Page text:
But not in salads. I used the last of our onions two weeks ago. I’ve got ten potatoes left and two of them look like this:

We haven’t been having many salads this winter. So it was particularly exciting to discover the growing kale and spinach. If you remember the one drawback to kale was the cabbage worms. But guess what? There’s NO cabbage worms in winter.

So I’m rethinking the kale issue. If I plant it in September, I could have some greens in the fall and winter with no worries about cabbage worms. And this mild winter has me thinking of a hoop house to extend the season on both sides. Just a small one, maybe?

You Tube Video from BuddyClub Gardening. Click on the photo and it will take you to the DIY cheap hoop house video

Hoop House or not, I planted another row of spinach today and threw in some radishes for good measure. (They were just short rows…) It only took me ten minutes; it was last year’s leftover seeds and it still could snow in April;  but I couldn’t resist planting something on Feb. 18th. Just because I could!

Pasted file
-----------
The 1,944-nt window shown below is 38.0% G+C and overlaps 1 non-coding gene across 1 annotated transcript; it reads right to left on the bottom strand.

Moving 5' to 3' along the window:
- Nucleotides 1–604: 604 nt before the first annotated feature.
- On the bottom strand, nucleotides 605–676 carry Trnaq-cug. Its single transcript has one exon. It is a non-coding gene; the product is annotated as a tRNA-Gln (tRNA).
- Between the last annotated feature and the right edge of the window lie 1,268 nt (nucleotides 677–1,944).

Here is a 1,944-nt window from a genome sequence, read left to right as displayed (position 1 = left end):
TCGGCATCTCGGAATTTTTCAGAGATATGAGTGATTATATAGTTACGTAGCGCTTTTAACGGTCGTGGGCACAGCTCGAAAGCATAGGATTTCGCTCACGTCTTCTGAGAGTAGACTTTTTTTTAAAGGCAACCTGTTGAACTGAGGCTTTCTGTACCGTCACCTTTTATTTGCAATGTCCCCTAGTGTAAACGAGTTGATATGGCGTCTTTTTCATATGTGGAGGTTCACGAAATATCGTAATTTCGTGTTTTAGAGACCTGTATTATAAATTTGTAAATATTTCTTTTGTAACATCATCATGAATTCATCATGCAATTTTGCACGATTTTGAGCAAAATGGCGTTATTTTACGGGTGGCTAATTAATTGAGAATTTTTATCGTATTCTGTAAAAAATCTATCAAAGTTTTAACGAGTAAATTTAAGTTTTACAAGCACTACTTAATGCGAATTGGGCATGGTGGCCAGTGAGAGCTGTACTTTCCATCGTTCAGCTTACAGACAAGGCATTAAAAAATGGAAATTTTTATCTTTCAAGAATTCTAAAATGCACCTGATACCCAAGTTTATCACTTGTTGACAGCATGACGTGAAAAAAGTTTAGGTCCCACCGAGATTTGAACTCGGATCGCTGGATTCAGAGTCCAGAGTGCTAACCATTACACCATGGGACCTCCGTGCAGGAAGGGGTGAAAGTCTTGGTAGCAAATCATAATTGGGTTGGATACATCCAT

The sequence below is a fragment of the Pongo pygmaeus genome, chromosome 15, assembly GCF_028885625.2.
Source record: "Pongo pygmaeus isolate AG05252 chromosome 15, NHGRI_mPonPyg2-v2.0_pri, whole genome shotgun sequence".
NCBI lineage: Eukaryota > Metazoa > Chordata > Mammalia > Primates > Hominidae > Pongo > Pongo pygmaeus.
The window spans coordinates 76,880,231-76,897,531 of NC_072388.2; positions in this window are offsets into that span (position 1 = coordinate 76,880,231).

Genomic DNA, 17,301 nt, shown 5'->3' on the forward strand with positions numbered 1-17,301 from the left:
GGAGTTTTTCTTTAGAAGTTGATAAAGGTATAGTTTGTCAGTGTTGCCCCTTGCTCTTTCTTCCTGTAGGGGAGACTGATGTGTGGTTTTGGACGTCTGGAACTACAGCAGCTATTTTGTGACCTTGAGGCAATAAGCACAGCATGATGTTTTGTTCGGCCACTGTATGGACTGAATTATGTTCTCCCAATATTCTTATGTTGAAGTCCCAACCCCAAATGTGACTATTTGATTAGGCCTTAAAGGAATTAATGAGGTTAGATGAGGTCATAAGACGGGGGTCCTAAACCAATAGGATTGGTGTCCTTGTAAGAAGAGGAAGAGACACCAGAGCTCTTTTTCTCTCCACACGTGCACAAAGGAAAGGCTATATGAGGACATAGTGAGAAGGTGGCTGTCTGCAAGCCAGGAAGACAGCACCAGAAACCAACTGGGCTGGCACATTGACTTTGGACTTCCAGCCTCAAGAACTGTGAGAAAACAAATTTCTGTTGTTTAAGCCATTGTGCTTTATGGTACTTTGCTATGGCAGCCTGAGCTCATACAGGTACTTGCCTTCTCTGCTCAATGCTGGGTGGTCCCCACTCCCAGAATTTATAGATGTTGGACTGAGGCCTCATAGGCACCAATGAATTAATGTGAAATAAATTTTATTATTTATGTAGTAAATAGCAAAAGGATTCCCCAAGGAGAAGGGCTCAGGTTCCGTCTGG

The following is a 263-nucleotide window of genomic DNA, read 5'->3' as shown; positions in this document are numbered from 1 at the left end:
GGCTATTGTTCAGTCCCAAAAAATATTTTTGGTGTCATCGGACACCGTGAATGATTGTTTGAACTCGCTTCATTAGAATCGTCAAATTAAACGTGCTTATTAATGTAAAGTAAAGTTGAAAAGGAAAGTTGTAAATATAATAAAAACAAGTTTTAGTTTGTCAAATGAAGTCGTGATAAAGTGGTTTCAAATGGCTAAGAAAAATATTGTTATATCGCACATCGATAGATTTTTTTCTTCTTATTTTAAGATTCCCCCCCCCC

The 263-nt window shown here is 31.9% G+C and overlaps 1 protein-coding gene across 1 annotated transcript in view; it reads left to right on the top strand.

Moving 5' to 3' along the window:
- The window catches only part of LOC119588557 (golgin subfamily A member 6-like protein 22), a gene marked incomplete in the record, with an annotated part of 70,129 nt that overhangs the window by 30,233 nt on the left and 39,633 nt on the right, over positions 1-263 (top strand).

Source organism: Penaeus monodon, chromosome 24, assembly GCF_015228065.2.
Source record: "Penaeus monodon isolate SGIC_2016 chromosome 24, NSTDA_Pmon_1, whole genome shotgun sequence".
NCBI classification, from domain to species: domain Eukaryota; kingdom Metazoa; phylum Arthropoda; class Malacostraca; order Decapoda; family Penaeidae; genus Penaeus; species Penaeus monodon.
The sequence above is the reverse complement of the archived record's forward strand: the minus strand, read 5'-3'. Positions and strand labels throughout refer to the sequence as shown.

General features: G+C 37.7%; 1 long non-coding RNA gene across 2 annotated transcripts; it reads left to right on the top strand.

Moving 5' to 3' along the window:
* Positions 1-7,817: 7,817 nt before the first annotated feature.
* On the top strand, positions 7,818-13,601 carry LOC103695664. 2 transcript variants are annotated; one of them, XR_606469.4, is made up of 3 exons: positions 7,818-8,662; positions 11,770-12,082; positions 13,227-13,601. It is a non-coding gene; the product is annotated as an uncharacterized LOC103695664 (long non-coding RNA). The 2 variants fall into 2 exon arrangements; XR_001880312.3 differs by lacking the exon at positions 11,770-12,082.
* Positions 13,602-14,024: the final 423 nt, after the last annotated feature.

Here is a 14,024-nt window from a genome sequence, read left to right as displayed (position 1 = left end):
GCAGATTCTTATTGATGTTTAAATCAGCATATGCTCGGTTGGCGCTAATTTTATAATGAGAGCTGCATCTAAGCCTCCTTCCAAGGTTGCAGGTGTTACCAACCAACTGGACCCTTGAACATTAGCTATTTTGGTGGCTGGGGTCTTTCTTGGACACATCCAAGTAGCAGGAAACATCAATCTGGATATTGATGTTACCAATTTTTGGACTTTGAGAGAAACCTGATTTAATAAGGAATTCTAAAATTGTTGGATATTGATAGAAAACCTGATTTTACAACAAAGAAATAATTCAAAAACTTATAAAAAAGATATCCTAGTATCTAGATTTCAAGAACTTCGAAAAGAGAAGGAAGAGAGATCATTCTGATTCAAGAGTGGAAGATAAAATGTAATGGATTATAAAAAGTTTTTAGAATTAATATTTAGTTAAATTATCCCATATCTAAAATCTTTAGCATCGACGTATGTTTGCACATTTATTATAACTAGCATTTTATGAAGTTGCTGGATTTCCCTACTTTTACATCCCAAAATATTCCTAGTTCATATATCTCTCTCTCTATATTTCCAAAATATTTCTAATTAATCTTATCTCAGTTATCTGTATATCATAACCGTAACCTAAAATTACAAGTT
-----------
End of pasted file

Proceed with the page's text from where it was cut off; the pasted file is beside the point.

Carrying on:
And since I only harvested enough for two kale and spinach salads, I’ll just have to give you one of my favorite salad dressing recipes.

Tomato Vinaigrette (The basic recipe is from the Hay Day Country Market Cookbook, but I changed it a bit.)

6 sun-dried tomatoes soaked in 1/3 cup almost boiling water for about a half-hour.
Drain the tomatoes, save the liquid, and coarsely chop the tomatoes.
Mix the tomatoes with 3 T. mixed vinegars–balsamic, red wine, white wine, cider, or lemon juice.
Add a clove of minced or pressed garlic and 1 T. whatever fresh herbs you have. Basil is good, Rosemary is good, Thyme is good, Dill is wonderful in the summer…
Add 1/2 t. salt and some fresh pepper.
Put all the above in a blender or small food processor and pulse five or six times.
While the blender is still running, add the liquid from the tomatoes, and then 1/2 c. extra virgin olive oil in a thin slow stream and blend until all the oil is mixed in.

This is a thick, spoonable dressing. Dress it up with capers or chopped olives if you are serving it immediately; or you can add a tablespoon or two of mayonnaise or Greek yogurt to make it creamier.

(We had our spinach and kale salads with cheeseburgers from the grill. Outside. In February. Really.)